The crypto market moves fast and at Uphold we know how important it is for our users to stay on the pulse of shifting trends and market changes. The last few weeks, especially, have seen dramatic and unexpected fluctuations in the market.

Here’s a recap of what happened last week:

Weakness in the Crypto Market

The prices of the top 10 cryptocurrencies in the market share dramatically fell last week. Bitcoin was down more than 10% on Wednesday, along with other top cryptos. A few were of no shock to traders, such as NEM that suffered a major hack on Coincheck, a Japanese-based exchange. Then, by the end of the week, bitcoin had sunk even further tumbling below $8,000. With dropping prices, some traders and investors are taking advantage of the market to buy at a lower price.

Adding Pumpkin Spice Lattes to the Blockchain

Starbucks’s Chairman Howard Schultz announced that cryptocurrency and blockchain technology will be a part of the plan of future payment options for Starbucks customers. Since Starbucks already has up to 30% of daily transactions through mobile payments (such as Apple Pay), cryptocurrencies fit well into their current platform. However, Schultz does not quite see bitcoin itself as part of that same future.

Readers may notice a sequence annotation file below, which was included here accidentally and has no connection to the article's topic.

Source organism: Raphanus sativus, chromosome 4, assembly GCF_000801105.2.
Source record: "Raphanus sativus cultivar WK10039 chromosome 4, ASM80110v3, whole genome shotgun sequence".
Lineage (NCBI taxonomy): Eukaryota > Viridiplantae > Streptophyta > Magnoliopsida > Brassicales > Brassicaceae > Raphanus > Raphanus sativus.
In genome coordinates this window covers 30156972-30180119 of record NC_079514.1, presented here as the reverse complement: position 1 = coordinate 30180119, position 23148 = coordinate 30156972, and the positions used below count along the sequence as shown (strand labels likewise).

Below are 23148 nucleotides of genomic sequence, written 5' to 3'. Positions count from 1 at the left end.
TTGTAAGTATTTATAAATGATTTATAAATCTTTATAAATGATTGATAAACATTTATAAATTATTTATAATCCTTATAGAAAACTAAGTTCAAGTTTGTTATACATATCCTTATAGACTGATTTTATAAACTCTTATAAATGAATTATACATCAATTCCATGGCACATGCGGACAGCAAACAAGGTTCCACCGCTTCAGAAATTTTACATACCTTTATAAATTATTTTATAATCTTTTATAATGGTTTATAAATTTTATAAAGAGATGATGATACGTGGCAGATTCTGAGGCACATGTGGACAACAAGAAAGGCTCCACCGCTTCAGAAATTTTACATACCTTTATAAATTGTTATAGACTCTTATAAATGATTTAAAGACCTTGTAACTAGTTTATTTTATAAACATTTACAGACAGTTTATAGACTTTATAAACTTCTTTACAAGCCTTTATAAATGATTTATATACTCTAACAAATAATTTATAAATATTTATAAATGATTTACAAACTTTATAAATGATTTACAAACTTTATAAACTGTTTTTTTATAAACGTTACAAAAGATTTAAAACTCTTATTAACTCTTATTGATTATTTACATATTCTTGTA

Governments Embrace Blockchain, While Fearing Cryptos

While India does not consider bitcoin legal tender, the country understands the need to expand their own digital economy. As Finance Minister Arun Jaitley explains that while the government will develop stricter regulations so that crypto-assets do not finance illegal activity, the need for the blockchain is clear: “The government will explore use of blockchain technology proactively for ushering in digital economy.”

Meanwhile, Canada has just approved its own first blockchain ETF (or exchange-traded fund) called Evolve ETF. Evolve ETF will track blockchain technology as it develops and will start trading as soon as this week on the Toronto Stock Exchange. As president and CEO of the ETF, Raj Lala, explains, blockchain may be the second-coming of the Internet.